The physics and the mechanics were all okay. But when tension was applied to topple the tank, the hinges started to work but then broke early and the tank wedged itself against it base. And then refused to budge.
Well over two tons of quarter-inch steel sat wedged at an angle more than 120 feet up in the air. It was more cutting and rearranging placement of a chain (and definitely more courage than most of us earthbound sidewalk superintendents had) and a couple of tire squalling tugs from a truck which finally brought the top of the tank to earth.
The tower hadn’t been used in more than a year when it was decommissioned in favor of the new 300,000 gallon tower constructed a block and a half to the north.
Erected in 1922 when the Crothersville Water Utility Company was formed, the 50,000 gallon high tower, just like other water towers in other communities, served as a source of identity for the community.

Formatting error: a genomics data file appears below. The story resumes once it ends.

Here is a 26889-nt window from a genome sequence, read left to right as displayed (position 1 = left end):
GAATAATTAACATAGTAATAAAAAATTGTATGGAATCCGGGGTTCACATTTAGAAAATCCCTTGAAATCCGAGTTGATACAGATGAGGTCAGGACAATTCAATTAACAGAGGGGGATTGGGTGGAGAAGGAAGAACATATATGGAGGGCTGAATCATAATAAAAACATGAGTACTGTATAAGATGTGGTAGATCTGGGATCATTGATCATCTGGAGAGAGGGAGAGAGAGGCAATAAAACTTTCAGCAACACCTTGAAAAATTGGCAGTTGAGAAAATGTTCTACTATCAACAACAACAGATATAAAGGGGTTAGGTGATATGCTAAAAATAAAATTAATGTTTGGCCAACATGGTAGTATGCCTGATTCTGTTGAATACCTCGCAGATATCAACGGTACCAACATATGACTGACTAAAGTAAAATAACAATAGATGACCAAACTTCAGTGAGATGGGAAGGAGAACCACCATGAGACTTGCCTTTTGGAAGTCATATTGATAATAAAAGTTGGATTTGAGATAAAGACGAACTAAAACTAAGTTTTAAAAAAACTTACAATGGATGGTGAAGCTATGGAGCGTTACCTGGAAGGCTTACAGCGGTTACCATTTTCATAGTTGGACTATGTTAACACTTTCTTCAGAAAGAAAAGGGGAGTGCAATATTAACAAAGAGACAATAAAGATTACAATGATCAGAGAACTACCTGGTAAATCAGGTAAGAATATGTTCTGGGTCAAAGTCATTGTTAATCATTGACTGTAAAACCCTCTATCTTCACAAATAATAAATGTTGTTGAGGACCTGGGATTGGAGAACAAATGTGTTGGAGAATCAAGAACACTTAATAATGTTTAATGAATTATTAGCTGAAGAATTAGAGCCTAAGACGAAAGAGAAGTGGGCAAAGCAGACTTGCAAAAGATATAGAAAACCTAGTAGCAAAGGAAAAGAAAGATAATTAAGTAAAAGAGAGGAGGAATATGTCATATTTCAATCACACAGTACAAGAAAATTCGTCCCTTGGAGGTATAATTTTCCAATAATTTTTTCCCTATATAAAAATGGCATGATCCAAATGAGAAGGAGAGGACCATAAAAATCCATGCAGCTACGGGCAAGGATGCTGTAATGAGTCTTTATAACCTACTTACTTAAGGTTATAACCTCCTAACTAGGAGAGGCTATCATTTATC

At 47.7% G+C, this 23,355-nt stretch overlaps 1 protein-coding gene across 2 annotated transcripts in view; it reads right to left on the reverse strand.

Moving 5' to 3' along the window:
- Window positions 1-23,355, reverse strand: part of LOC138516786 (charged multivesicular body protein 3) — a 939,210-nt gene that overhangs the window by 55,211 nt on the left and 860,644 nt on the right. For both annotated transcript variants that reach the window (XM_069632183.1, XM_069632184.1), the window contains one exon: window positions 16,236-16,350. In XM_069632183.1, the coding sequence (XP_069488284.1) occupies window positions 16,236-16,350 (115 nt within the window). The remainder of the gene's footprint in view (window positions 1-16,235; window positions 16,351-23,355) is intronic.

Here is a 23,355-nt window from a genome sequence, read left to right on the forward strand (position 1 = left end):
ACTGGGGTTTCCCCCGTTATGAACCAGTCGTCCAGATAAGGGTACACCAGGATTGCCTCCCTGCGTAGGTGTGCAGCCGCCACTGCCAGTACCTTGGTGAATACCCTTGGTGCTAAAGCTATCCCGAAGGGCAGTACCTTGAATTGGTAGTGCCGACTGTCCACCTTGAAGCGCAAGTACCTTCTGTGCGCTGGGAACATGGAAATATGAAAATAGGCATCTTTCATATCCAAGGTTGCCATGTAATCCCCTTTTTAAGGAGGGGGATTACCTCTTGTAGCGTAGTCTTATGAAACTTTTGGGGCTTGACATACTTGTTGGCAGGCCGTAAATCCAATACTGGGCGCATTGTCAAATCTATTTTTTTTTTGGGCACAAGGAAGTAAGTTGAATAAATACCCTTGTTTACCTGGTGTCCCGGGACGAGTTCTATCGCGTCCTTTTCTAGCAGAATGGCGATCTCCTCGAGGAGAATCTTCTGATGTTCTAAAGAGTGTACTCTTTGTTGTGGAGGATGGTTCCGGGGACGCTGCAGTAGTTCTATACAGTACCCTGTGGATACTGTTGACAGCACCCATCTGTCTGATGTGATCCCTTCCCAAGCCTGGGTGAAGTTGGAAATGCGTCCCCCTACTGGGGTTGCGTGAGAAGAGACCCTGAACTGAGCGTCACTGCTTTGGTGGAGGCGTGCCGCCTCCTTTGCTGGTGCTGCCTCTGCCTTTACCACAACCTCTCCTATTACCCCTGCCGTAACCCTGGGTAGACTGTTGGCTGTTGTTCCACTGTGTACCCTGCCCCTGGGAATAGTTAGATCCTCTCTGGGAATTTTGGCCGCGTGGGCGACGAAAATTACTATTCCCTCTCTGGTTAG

It had more coats of paint than most folks could remember. Through the years it had been a light blue, gray, and at one time was a patriotic red, white & blue.
For some Crothersville area teens and young adults, the water tower was a rite of passage. Many local youth foolishly climbed the 140-foot tower to prove adulthood. It wasn’t manhood, because some girls were known to have climbed the diagonal braces of the water tower legs.
To mark their territory or to evidence their thrill-seeking ways, names and dates were often spray painted on the tower for earthbound mortals to see.
Adding to the danger, the tower climbing was always done at night so to avoid detection by police and other adults.
More than one well known Crothersville personality not only climbed the tower but went atop the roof to sit on the metal ball at the apex of the cone. In one instance, his peers attested to his daring that night as they saw the intermittent glow of a cigarette he smoked while sitting atop Crothersville’s highest point possibly as he attempted to screw up enough courage to make the trip back down.
And the old tower served as home to thousands of pigeons over its lifetime.
I always thought the old tower could be put to some useful purpose, other than recycled into scrap metal.